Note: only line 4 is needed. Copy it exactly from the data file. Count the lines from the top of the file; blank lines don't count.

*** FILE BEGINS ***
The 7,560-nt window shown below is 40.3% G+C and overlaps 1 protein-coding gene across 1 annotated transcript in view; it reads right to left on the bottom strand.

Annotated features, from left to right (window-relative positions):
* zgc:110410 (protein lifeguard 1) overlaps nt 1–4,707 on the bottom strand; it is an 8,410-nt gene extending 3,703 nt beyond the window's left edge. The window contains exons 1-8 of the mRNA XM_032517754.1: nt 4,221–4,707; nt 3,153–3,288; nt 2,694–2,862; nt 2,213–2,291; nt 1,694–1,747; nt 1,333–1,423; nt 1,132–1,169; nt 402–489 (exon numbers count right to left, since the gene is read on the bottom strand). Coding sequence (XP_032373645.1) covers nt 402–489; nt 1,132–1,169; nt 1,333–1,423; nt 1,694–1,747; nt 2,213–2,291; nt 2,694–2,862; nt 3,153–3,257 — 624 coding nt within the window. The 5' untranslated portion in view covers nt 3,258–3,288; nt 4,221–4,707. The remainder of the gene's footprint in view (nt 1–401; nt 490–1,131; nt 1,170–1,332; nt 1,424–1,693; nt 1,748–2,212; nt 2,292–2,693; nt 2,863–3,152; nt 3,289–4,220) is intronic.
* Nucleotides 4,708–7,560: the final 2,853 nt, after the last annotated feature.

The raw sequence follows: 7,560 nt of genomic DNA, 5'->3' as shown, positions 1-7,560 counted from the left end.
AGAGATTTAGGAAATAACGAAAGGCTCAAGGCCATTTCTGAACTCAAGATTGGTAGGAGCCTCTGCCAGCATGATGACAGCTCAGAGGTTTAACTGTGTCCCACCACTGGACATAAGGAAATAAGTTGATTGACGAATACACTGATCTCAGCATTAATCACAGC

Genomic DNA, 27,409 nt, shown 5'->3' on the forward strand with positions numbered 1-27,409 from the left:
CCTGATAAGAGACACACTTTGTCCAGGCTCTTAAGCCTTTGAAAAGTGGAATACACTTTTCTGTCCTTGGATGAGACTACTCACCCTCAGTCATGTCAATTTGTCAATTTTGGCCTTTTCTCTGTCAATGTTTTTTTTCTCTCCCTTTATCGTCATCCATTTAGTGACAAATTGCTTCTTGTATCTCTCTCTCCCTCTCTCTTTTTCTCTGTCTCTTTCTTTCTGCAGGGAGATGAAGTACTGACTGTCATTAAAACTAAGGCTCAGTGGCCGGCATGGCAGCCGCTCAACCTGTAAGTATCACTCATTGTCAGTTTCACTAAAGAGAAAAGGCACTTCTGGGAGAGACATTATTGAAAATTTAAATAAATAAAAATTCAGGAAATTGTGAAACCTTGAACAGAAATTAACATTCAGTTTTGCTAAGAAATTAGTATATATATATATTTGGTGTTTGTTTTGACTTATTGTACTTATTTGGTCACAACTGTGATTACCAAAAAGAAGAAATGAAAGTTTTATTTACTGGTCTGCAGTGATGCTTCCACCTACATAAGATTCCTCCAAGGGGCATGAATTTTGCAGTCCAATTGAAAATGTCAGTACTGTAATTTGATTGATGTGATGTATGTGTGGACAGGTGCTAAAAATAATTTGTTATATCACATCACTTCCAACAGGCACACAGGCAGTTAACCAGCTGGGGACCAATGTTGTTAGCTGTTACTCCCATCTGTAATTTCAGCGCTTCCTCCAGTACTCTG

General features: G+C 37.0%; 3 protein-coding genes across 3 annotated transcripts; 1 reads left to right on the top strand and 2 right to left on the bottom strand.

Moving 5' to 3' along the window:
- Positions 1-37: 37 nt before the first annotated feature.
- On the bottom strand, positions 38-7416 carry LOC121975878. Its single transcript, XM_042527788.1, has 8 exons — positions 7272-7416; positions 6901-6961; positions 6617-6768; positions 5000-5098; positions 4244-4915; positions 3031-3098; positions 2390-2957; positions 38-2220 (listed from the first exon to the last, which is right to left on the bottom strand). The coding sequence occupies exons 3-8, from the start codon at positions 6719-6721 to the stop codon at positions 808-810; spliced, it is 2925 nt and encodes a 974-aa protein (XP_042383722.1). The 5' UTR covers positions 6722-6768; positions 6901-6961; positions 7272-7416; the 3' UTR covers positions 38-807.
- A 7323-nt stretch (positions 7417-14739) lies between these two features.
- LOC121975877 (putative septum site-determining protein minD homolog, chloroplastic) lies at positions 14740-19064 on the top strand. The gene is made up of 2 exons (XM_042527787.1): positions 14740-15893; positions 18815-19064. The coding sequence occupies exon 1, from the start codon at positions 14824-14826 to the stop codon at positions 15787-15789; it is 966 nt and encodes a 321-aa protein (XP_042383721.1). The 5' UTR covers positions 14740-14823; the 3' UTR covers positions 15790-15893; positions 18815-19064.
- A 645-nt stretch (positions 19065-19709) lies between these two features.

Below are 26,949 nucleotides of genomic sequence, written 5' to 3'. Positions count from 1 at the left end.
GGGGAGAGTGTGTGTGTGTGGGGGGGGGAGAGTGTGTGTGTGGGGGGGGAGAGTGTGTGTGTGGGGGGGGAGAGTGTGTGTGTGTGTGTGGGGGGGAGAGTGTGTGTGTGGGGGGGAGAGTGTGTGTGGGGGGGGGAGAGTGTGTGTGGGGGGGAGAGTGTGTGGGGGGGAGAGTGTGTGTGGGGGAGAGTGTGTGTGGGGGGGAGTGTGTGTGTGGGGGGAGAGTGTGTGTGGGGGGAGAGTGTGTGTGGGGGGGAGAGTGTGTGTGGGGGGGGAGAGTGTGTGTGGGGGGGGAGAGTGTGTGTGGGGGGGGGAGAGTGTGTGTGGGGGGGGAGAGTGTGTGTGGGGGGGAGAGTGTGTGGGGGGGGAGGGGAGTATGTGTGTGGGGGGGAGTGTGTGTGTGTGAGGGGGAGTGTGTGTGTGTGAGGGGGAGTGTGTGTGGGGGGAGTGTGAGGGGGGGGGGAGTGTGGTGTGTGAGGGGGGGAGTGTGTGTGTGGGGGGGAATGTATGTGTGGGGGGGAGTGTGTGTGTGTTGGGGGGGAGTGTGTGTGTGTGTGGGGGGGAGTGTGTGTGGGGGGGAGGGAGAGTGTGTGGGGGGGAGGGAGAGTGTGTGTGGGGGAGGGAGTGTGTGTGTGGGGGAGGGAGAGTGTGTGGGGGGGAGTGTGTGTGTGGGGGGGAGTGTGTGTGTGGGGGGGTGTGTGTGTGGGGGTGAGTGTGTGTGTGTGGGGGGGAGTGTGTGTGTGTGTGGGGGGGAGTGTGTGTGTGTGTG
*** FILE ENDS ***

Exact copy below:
* Nucleotides 4,708–7,560: the final 2,853 nt, after the last annotated feature.